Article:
Was the Istanbul Nightclub Attack the First ISIS Uyghur Terror Attack outside China?

More and more novel features are emerging from the Turkish investigation into the Islamic State massacre in the Istanbul Reina. During the hour after ringing in the New Year, 39 revelers were dead and 69 injured.
The leading suspect still at large, identified as Lakhe Mashrapov, was the first Uyghur to have carried out a terror attack outside China. His “long-barreled” gun had never been seen before by Turkish anti-terror investigators; and the attack bore the hallmarks of a professional killer rather than a crazed fanatical terrorist.
The Turkish authorities are releasing a daily shower of details about their findings, some contradictory or unreal, while masking their baffled frustration over the failed manhunt.
They are now fingering Lakhe Mashrapov, a Turkic-speaking Uyghur from Central Asian -– dubbed “Abu Muhammed Horasan” by ISIS – as the perpetrator. They don’t know when he arrived in Turkey, except that he came with a wife and two children along with a group of families from the same Central Asian region.
After renting neighboring homes in the Central Anatolian province of Konya, the arrivals got in touch with a jihadist group called “Emir” in Istanbul, which is believed to be linked to ISIS headquarters in Raqqa.
The entire Konya group vanished the day before the attack, except for the terrorist’s wife and children who were taken into custody and questioned.
DEBKA Weekly’s counterterrorism sources believe accomplices bundled the killer out of the country directly after the attack.
On Thursday, Jan. 5, the Istanbul Police Department’s Anti-Terror Branch raided a housing community in Istanbul’s Silivri district and arrested several suspects accused of aiding and abetting the attack. According to anonymous sources, they were Uyghur Muslims who came originally from the Xinjiang Uyghur Autonomous Region in northwestern China.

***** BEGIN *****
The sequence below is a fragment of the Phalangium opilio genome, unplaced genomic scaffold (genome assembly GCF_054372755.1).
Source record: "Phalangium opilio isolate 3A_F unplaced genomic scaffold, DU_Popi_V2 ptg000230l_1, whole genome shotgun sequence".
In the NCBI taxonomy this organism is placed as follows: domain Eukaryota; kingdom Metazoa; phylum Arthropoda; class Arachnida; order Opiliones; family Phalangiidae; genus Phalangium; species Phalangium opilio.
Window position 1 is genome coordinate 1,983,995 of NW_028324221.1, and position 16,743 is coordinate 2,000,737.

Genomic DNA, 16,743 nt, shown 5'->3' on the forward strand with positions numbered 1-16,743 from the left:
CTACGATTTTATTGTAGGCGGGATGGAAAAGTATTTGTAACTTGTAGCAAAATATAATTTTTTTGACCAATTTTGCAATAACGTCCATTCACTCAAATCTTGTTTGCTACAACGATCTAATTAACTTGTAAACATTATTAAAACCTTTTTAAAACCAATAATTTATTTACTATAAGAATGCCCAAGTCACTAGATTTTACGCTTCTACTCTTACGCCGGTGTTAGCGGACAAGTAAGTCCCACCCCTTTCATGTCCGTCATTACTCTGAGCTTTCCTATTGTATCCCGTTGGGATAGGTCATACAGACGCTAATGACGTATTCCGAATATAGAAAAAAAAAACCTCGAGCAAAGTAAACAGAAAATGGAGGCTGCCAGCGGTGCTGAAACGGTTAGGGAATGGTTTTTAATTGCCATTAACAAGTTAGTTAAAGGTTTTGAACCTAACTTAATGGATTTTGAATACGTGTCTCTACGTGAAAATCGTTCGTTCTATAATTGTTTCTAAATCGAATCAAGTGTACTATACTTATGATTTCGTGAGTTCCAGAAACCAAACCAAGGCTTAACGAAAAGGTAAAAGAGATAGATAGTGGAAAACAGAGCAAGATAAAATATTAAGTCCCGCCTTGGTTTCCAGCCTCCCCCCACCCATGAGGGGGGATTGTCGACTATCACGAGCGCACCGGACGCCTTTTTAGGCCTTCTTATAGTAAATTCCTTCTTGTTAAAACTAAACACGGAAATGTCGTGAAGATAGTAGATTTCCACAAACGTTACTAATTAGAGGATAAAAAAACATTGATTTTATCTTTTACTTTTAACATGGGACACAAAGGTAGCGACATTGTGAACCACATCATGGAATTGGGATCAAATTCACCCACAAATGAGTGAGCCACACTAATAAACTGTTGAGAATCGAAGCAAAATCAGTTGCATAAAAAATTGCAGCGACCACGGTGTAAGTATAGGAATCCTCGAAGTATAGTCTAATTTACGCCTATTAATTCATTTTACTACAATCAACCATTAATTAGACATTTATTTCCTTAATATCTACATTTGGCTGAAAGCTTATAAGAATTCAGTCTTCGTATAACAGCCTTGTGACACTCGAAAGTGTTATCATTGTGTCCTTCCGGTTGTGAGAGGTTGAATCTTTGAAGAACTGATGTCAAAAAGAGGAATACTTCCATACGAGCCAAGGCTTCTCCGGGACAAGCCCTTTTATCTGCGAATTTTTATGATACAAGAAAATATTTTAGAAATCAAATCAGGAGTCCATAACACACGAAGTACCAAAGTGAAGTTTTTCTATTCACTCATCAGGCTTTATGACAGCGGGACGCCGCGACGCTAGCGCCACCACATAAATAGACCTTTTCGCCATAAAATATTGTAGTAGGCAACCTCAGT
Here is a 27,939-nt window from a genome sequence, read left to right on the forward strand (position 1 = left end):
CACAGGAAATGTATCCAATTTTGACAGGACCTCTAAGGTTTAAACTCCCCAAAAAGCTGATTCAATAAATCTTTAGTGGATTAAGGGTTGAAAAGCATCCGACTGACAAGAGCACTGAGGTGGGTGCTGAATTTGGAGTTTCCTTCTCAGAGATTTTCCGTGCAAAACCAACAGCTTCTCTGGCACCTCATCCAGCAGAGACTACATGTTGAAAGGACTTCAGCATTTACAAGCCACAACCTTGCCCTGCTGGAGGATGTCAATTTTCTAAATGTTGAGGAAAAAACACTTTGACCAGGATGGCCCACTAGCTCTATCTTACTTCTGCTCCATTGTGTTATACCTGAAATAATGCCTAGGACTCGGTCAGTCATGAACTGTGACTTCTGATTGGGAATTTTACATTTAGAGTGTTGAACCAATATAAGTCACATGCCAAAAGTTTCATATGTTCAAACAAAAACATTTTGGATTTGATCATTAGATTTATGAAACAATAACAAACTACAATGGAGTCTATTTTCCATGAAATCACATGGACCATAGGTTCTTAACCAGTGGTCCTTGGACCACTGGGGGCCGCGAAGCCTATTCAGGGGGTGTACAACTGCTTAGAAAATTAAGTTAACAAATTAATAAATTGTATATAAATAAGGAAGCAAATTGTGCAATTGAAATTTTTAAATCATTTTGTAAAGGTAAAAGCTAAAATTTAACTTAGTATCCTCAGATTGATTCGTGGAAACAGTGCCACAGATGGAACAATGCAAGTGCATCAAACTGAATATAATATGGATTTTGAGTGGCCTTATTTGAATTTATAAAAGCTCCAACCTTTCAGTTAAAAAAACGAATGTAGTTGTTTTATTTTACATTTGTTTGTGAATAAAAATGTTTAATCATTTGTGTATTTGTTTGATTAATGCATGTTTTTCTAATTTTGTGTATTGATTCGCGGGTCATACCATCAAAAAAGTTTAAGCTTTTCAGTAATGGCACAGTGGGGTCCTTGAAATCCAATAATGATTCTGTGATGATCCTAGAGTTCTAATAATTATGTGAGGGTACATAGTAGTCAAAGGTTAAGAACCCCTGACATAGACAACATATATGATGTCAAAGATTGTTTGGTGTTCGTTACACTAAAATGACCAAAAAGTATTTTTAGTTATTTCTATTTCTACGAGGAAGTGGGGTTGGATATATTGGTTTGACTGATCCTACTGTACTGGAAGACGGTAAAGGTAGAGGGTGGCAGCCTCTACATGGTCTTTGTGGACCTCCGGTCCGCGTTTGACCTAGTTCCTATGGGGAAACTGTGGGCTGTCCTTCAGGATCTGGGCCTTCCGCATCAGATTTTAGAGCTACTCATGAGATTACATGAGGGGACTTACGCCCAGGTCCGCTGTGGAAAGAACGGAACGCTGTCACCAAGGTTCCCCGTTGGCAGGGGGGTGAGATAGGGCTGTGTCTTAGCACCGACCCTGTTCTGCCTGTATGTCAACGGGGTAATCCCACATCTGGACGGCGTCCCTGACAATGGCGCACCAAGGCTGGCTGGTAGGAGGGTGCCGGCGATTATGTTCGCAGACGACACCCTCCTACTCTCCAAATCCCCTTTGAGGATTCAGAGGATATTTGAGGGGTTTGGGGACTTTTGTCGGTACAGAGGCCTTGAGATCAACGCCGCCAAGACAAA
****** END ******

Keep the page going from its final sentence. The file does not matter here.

There are various theories to account for Mashrapov’s professional, coldblooded style of murder, shooting from the hip rather than like a sniper: He was trained by a Russian, Caucasian or Asian covert operations outfit – or, perhaps, was taught street fighting in Syrian urban areas.
Witnesses reported that he acted as though he had killed people before.
The sequence of events has been reconstructed in the five days since the attack.
At 12:35 on New Year’s Eve, the killer caught a taxi from the southern Istanbul district of Zeytinburnu and told the driver to go to an address in Ortaköy. When he saw cars piling up outside the club, he stopped the cab some distance away, paid the driver and walked four minutes to the address, arriving at 01:20 a.m.
He began shooting as he walked, killing a policeman and civilian at the entrance to the club.
Three minutes later, he was inside.
It is not clear at what point he donned his Santa Clause disguise. At all events, a video clip shows him wearing a green shirt, dark trousers and black boots as he fired a long-barreled weapon to the upper bodies of the revelers in the club. He then climbed to the upper level and continued shooting, before going downstairs again. Witnesses said he then shot people lying injured on the floor to the head.